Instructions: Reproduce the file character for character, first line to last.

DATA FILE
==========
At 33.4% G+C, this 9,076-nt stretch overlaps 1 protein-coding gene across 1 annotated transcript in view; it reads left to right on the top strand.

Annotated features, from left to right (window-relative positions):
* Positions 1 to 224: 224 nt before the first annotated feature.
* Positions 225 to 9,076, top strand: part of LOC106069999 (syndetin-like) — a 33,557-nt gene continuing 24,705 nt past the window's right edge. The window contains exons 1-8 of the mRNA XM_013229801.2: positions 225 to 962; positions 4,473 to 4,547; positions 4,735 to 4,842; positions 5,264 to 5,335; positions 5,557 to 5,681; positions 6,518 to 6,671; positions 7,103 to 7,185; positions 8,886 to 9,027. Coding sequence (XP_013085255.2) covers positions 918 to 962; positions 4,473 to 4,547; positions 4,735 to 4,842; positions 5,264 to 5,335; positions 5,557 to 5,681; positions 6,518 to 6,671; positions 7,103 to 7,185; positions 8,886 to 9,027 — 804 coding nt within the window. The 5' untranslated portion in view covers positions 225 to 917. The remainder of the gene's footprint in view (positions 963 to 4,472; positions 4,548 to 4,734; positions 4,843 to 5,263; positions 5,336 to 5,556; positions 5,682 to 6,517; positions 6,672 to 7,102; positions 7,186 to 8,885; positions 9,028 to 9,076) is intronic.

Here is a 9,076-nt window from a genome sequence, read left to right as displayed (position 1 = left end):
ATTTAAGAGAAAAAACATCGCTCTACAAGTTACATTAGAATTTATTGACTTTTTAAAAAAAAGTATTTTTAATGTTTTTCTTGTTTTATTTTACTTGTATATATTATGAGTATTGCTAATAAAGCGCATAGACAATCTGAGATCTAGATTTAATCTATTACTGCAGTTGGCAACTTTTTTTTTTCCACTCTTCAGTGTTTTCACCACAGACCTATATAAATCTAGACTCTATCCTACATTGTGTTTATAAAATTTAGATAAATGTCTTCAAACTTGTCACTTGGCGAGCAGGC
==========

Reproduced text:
At 33.4% G+C, this 9,076-nt stretch overlaps 1 protein-coding gene across 1 annotated transcript in view; it reads left to right on the top strand.

Annotated features, from left to right (window-relative positions):
* Positions 1 to 224: 224 nt before the first annotated feature.
* Positions 225 to 9,076, top strand: part of LOC106069999 (syndetin-like) — a 33,557-nt gene continuing 24,705 nt past the window's right edge. The window contains exons 1-8 of the mRNA XM_013229801.2: positions 225 to 962; positions 4,473 to 4,547; positions 4,735 to 4,842; positions 5,264 to 5,335; positions 5,557 to 5,681; positions 6,518 to 6,671; positions 7,103 to 7,185; positions 8,886 to 9,027. Coding sequence (XP_013085255.2) covers positions 918 to 962; positions 4,473 to 4,547; positions 4,735 to 4,842; positions 5,264 to 5,335; positions 5,557 to 5,681; positions 6,518 to 6,671; positions 7,103 to 7,185; positions 8,886 to 9,027 — 804 coding nt within the window. The 5' untranslated portion in view covers positions 225 to 917. The remainder of the gene's footprint in view (positions 963 to 4,472; positions 4,548 to 4,734; positions 4,843 to 5,263; positions 5,336 to 5,556; positions 5,682 to 6,517; positions 6,672 to 7,102; positions 7,186 to 8,885; positions 9,028 to 9,076) is intronic.

Here is a 9,076-nt window from a genome sequence, read left to right as displayed (position 1 = left end):
ATTTAAGAGAAAAAACATCGCTCTACAAGTTACATTAGAATTTATTGACTTTTTAAAAAAAAGTATTTTTAATGTTTTTCTTGTTTTATTTTACTTGTATATATTATGAGTATTGCTAATAAAGCGCATAGACAATCTGAGATCTAGATTTAATCTATTACTGCAGTTGGCAACTTTTTTTTTTCCACTCTTCAGTGTTTTCACCACAGACCTATATAAATCTAGACTCTATCCTACATTGTGTTTATAAAATTTAGATAAATGTCTTCAAACTTGTCACTTGGCGAGCAGGC